The Secret Lives of Codebreakers

Book Review
Title: The Secret Lives of Codebreakers
Author: Sinclair McKay
Published: Penguin Group 2010

Recently I saw the 2014 film The Imitation Game about British Intelligence’s codebreaking of German communications during World War II. The movie was interesting enough that I went straight to Barnes & Noble and bought a book to learn more. I just finished reading The Secret Lives of Codebreakers: The Men and Women Who Cracked the Enigma Code at Bletchley Park, which was published a few years before the film came out.

The film is based on real events, with important differences. The film depicts seven or eight people achieving one big breakthrough that opens the German Enigma code and gives England the upper hand for the rest of the war. In real life, there were about 10,000 people at Bletchley, there were several different versions of Germany’s Enigma machine, there were several breakthroughs and setbacks, and a constant effort to keep up with changing keys and encryptions. Different branches had different codes: army, air force, intelligence, navy (the “shark” key used by the U-Boats).

Bletchley Park was an old estate converted to the covert wartime campus for cryptanalysis. Most of the codebreaking work was done in a series of rapidly constructed huts.

The movie’s main genius character is Alan Turing. In real life Turing is one of a select few whose flashes of brilliance produced major advances in proto-computer decryption and codebreaking in general. Turing was a major figure, but he was not alone.

The first big break happens early in the book, “On a snowy January morning in 1940” (77), followed by Turing’s controversial and covert trip to France to share information with French and Polish cryptographers in Paris. This was followed shortly by John Herivel’s simple but valuable insight, to look at messages not just as puzzles to decode, but as messages sent by humans. The insight was to consider the personality of the German Enigma operators. Eventually, British listeners learned to recognize the different operators of different messages, with knowledge of their individual quirks and ways of greeting and signing off, which gave important clues to associate known words with encoded characters.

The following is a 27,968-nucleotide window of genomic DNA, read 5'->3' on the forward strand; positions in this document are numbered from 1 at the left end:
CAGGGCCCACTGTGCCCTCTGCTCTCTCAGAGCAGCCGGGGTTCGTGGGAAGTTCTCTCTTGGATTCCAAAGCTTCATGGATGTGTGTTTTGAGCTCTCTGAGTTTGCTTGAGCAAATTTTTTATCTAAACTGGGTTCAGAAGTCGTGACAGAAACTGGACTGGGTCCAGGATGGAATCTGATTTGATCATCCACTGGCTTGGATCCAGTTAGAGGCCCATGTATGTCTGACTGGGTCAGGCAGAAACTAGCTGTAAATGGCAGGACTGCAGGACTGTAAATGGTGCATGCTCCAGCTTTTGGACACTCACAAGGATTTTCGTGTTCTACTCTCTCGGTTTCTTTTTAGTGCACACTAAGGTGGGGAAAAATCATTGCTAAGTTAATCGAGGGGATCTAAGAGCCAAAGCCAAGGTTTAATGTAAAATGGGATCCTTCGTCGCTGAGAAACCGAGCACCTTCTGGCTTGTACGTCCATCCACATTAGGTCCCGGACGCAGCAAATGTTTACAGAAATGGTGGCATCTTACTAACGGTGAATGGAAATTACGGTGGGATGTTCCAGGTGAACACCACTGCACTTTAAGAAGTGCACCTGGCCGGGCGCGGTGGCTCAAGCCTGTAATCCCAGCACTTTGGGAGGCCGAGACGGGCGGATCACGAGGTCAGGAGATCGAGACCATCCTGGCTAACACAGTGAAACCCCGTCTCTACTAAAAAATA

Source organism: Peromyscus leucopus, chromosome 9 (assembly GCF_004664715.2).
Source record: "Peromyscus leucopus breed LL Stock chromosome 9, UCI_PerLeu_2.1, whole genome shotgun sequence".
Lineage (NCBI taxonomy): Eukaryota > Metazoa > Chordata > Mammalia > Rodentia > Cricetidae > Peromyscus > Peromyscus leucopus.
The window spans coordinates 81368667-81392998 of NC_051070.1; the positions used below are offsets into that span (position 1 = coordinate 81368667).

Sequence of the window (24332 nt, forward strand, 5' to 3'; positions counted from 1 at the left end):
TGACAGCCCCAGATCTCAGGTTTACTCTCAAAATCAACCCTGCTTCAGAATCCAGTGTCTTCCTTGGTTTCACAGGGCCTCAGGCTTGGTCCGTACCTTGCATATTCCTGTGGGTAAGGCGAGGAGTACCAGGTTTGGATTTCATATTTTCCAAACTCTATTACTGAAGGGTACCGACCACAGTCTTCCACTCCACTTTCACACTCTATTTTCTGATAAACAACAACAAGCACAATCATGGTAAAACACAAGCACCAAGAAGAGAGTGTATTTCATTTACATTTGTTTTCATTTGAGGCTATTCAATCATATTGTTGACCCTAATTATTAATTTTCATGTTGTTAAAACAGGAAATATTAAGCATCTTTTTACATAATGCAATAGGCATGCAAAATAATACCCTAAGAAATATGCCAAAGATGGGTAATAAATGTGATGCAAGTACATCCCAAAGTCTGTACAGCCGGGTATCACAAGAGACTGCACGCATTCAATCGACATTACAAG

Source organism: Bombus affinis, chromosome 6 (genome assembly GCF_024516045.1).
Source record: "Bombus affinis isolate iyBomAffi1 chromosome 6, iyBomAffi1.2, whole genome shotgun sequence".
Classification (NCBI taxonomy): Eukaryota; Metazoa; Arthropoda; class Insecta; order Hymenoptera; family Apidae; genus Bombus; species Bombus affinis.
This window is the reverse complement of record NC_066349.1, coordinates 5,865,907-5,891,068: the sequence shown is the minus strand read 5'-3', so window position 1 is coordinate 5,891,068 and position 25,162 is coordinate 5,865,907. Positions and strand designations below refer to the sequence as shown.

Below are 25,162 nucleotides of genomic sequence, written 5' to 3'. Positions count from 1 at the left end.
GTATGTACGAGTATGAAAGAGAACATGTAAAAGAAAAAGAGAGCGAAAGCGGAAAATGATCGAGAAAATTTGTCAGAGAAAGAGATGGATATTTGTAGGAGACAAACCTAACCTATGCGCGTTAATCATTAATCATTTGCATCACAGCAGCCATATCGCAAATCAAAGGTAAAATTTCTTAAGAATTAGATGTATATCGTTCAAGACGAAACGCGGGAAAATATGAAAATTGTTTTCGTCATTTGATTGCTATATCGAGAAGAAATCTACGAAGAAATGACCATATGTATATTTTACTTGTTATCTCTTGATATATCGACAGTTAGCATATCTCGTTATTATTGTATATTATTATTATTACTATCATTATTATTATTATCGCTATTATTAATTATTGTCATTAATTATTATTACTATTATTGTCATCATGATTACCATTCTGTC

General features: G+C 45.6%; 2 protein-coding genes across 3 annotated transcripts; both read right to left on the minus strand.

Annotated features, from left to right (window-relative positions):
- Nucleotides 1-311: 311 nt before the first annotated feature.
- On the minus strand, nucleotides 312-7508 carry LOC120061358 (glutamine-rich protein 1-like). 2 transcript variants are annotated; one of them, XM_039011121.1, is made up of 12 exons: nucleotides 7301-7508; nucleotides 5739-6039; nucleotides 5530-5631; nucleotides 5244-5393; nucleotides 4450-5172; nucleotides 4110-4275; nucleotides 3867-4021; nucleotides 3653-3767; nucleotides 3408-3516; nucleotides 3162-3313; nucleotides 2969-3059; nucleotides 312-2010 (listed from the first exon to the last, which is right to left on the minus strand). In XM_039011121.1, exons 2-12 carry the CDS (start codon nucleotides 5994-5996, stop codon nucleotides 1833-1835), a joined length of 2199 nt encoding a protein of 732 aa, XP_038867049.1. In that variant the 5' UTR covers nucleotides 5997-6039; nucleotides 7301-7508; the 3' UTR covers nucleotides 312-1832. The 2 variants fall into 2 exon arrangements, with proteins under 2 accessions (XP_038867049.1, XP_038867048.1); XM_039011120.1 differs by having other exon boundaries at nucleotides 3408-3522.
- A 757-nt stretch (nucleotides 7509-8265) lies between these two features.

The naval Enigma code was the most complex and seemingly random, and was considered unbreakable. This is where Turing’s personality helped as much as his intellect. He latched onto that challenge simply because it was deemed impossible. “Turing thought it could be broken because it would be so interesting to break it” (134). His new method of calculation became known as Banburismus, which finally broke Germany’s navy Enigma.

Operations at Bletchley Park ran twenty-four hours a day every day, starting in 1939 several months before WWII, lasting until several months after the war ended in the summer of 1945. The intensity of the work was often tedious as well as grueling. The pressure resulted in highly charged but focused recreational activities. They formed clubs and competitions in chess, riding, tennis and other sports, dances, professional-level plays and concerts. Breaks for tea in the afternoon, or at three in the morning, often consisted of mathematical conversations among the many math professors and recent graduates who had been recruited.